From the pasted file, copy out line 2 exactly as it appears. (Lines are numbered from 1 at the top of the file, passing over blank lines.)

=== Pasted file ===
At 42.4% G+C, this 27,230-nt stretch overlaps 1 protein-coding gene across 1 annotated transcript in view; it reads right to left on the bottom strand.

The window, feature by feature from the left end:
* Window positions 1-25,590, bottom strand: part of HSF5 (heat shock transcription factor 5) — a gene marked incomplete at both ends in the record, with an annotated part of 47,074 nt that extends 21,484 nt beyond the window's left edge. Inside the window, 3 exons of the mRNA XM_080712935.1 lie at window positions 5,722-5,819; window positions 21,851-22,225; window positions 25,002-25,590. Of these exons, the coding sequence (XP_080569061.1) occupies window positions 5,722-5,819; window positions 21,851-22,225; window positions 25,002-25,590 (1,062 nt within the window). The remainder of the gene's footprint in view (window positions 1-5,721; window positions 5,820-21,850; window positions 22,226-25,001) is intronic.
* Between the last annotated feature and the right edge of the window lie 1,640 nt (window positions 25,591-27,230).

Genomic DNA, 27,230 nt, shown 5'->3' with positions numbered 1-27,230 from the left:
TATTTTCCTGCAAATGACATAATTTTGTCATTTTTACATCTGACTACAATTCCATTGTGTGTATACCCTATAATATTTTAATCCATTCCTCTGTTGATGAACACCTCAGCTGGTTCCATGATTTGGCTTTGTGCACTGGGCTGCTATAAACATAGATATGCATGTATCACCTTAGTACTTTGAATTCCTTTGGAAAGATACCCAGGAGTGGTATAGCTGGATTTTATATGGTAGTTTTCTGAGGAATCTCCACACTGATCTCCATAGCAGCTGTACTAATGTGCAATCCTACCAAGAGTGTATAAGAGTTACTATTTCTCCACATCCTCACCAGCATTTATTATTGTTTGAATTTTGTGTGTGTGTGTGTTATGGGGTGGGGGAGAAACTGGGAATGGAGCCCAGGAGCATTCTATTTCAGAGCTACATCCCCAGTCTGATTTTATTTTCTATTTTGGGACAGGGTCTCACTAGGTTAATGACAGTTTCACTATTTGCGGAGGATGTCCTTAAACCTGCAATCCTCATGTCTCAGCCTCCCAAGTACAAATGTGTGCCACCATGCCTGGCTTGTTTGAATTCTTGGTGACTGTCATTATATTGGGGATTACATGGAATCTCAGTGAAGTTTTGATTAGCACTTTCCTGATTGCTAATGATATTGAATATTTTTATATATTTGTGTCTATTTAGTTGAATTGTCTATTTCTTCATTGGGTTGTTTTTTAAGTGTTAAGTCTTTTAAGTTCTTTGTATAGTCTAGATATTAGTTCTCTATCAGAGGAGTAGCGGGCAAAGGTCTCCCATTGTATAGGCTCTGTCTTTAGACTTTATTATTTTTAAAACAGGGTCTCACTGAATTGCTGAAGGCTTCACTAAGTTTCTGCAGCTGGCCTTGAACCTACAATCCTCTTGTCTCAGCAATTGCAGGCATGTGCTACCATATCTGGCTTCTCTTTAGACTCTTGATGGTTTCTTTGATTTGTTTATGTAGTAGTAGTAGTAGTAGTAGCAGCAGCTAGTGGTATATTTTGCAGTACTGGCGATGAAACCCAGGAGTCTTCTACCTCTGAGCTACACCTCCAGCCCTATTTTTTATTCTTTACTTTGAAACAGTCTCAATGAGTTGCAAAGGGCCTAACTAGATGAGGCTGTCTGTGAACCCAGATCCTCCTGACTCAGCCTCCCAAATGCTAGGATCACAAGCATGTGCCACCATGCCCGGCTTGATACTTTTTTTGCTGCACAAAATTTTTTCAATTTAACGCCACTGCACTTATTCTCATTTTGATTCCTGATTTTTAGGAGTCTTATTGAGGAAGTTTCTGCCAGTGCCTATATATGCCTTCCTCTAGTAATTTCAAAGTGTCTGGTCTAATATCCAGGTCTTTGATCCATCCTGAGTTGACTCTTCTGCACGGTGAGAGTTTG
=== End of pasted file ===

The window, feature by feature from the left end: